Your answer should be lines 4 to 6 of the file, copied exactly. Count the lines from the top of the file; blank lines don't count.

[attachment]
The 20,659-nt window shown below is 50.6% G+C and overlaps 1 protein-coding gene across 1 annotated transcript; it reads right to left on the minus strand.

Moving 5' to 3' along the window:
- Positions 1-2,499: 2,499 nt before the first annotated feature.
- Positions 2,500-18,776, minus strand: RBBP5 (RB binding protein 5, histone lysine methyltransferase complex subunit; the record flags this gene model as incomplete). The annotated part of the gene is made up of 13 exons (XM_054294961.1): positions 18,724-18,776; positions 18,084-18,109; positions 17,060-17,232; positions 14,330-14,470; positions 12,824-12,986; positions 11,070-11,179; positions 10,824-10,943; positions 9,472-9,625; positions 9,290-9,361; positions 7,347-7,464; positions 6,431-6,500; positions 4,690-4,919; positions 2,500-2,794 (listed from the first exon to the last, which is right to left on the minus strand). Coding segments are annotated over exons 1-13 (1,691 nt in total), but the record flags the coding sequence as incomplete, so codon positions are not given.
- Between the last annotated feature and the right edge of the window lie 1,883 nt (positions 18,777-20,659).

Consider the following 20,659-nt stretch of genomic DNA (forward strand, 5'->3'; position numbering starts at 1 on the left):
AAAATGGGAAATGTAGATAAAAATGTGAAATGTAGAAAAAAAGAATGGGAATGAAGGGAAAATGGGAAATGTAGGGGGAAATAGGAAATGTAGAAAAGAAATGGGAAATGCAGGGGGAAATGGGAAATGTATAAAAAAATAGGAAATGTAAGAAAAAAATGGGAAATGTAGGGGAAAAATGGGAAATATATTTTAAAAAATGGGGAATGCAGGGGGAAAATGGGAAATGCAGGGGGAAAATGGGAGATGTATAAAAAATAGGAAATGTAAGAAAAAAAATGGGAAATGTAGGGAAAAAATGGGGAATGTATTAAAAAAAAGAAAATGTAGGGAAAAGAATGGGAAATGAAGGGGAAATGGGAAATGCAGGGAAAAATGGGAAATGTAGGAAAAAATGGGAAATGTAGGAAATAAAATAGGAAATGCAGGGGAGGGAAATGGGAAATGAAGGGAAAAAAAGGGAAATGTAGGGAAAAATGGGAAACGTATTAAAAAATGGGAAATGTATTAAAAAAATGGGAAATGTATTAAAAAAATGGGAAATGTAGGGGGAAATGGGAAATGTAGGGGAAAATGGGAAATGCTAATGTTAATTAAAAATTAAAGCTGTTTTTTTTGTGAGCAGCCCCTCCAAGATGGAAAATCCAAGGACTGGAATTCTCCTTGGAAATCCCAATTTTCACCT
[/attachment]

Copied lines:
- Positions 2,500-18,776, minus strand: RBBP5 (RB binding protein 5, histone lysine methyltransferase complex subunit; the record flags this gene model as incomplete). The annotated part of the gene is made up of 13 exons (XM_054294961.1): positions 18,724-18,776; positions 18,084-18,109; positions 17,060-17,232; positions 14,330-14,470; positions 12,824-12,986; positions 11,070-11,179; positions 10,824-10,943; positions 9,472-9,625; positions 9,290-9,361; positions 7,347-7,464; positions 6,431-6,500; positions 4,690-4,919; positions 2,500-2,794 (listed from the first exon to the last, which is right to left on the minus strand). Coding segments are annotated over exons 1-13 (1,691 nt in total), but the record flags the coding sequence as incomplete, so codon positions are not given.
- Between the last annotated feature and the right edge of the window lie 1,883 nt (positions 18,777-20,659).

Consider the following 20,659-nt stretch of genomic DNA (forward strand, 5'->3'; position numbering starts at 1 on the left):